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Amrita founded Dress for Success Kathmandu in 2017 and is working tirelessly to drive change for women in Nepal. In this interview with Dress for Success Worldwide, Amrita discusses the challenges women face in her very patriarchal country, the moment she realized she needed to give back to women in her community and why it is so crucial that women in Nepal strive to become educated and financially independent.

What does Dress for Success mean to you?

Dress for Success is having the means to approach more women, especially in a country like ours. Nepal is so different and since insurgency we are going through so much of a transition inside the country. There are big changes with our political establishment and soon there will be a lot more economic development. This is the right time to empower Nepal women to achieve economic independence.

How did you hear about Dress for Success?

I heard about Dress for Success from a friend and found that most of the objectives are very similar to the issues women are facing in Nepal. Nepal is a developing country and women are very poor. This is a male dominant society where disparity prevails on every sector. The ratio of women professionals to men is very low. I have always dreamed of helping women in my country by empowering them with training, capacity building, skill development and really building their confidence.

Why did you want to be a part of Dress for Success?

I read all the success stories and case studies and saw the chances for life development for women here in Nepal. Because we are still a developing country, we need more of this. I decided our country should be part of this movement for women.

Can you talk a little bit more about the economic issues in Nepal and how you are planning to help women overcome those obstacles?

Nepal is a really patriarchal country and a male-dominated society. The majority of women only get low paying labor jobs even with the same education level and they don’t even get access to the higher levels. It is a huge problem in our country. I think with our interference, Dress for Success will become a milestone to change that. My dream is that women will get to the level where they want and deserve to be.

What does the term economic independence mean in your culture?

In our culture when you have your own money, you are pocket full. You don’t have to rely on your husband, your brother or your father. I’ve seen the difference between the women who really earned a living themselves and others who are really dependent on someone. Their lives and confidence levels are so different. Economic independence, means you’ve earned, you’ve decided for yourself and you don’t have to depend on someone for what you want in your life.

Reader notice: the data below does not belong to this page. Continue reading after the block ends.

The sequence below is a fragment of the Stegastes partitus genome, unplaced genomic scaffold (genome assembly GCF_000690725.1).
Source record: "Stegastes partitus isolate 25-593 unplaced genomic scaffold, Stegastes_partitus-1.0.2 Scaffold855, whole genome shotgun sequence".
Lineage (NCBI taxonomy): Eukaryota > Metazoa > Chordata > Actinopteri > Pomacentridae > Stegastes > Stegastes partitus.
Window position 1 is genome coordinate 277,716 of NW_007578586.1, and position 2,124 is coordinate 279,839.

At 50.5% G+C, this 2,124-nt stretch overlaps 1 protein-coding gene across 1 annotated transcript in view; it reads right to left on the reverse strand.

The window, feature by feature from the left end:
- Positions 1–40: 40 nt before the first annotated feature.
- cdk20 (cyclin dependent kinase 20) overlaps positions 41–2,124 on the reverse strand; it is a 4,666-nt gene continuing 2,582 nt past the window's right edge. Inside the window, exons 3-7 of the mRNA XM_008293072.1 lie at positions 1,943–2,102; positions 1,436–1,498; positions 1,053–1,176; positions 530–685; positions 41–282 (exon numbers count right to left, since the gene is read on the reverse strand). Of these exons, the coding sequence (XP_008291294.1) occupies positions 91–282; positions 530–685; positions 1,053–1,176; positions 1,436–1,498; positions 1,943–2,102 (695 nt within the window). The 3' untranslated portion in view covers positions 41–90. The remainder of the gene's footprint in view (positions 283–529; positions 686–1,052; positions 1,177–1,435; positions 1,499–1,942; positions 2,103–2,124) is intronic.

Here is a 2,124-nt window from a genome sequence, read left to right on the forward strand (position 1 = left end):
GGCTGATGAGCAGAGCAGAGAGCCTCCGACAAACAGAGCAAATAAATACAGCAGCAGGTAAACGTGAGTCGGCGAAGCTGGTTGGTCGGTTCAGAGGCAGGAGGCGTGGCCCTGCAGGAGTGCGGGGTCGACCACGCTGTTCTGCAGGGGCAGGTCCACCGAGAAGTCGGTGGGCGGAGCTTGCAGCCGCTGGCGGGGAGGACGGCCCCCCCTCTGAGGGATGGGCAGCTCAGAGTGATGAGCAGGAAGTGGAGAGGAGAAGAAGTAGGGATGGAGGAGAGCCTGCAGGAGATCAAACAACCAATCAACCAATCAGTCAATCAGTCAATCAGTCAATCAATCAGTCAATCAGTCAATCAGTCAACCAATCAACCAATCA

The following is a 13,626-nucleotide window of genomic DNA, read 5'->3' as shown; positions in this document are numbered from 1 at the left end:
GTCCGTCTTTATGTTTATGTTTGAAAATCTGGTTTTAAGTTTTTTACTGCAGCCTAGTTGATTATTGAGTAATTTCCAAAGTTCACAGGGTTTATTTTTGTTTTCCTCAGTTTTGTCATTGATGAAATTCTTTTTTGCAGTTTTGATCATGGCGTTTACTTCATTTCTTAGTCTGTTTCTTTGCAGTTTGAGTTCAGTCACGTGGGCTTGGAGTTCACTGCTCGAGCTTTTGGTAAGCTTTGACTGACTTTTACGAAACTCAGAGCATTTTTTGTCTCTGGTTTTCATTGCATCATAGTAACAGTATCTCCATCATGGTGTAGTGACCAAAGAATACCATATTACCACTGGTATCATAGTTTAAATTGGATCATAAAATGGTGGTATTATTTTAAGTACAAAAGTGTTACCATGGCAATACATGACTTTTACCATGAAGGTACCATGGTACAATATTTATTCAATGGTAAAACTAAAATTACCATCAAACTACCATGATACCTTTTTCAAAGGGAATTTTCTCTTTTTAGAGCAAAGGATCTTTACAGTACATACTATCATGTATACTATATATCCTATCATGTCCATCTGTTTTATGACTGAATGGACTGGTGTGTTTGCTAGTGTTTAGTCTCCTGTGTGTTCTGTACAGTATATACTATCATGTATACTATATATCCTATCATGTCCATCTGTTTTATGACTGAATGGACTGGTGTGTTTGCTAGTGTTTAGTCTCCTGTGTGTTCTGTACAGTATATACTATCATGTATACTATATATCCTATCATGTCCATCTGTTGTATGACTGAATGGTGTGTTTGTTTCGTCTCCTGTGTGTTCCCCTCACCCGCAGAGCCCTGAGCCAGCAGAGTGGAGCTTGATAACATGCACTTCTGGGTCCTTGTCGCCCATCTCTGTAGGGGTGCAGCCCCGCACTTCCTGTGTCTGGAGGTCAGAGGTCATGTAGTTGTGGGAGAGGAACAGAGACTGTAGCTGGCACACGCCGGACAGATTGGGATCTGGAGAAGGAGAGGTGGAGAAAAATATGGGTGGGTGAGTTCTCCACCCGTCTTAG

What were you inspired by to start Dress for Success?

I was traveling to a very remote part of the country where we have a system of bonded labour, basically a form of slavery. A Social Mobilizer from the former organization I was working with forced me to visit one village. It was really dark as we drove through. The women in the village were offering myself and the other visitors flowers. They were severely malnourished and carrying children. It was visible poverty there. In that moment I knew I had to give back to the community because there’s so much of a need. It was a turning point for me to work for the women of Nepal. If I was in a poor community like this, and women can offer flowers to me, then I can do more for women in the country with a little education and the sharing of my experiences. I wanted to focus on two groups of women- the poorest of the poor and the educated women who are still in poverty. They don’t get opportunities. I want these women to be inspired by the employed women who graduated so more women go to school and send their children to school.

Why is giving back to other women so important to you?

I was divorced and at the time I was in a position where I could earn and I could look after my children. In my country, it was really difficult for me to get through the challenges of becoming divorced, but because I was economically independent I didn’t have to rely on someone. Other women might go through different stages in their lives, but if they are economically empowered then they don’t have to be frustrated with their circumstance. I want all women in Nepal to dream higher and bigger so we can really make changes in the country. The need for change is so strong. We need to get inspiration from each other.

What are your hopes for the next year or next five years? What are your plans?

At Dress for Success Kathmandu, we want to start by connecting women and allowing them to network for job creation and employment generation. Our primary focus is training women so they can develop their confidence. In five years, I want to see thousands of women become educated and get good jobs so they have the ability to change their own lives.

What sort of skill sets and tools are you hoping to help women gain at Dress for Success Kathmandu?

We hope to offer women communication skills, information technology skills and leadership skills so that they gain more confidence and dream bigger. I want women to be able to go beyond their lower level jobs and become managers or directors.

What do you think it is about Dress for Success that resonates globally and throughout different cultures?

We are diverse, but our mission is the same. The ultimate goal is to empower women and empower women to be economically independent. Even with all our diversity, we all hope to achieve the same goal.

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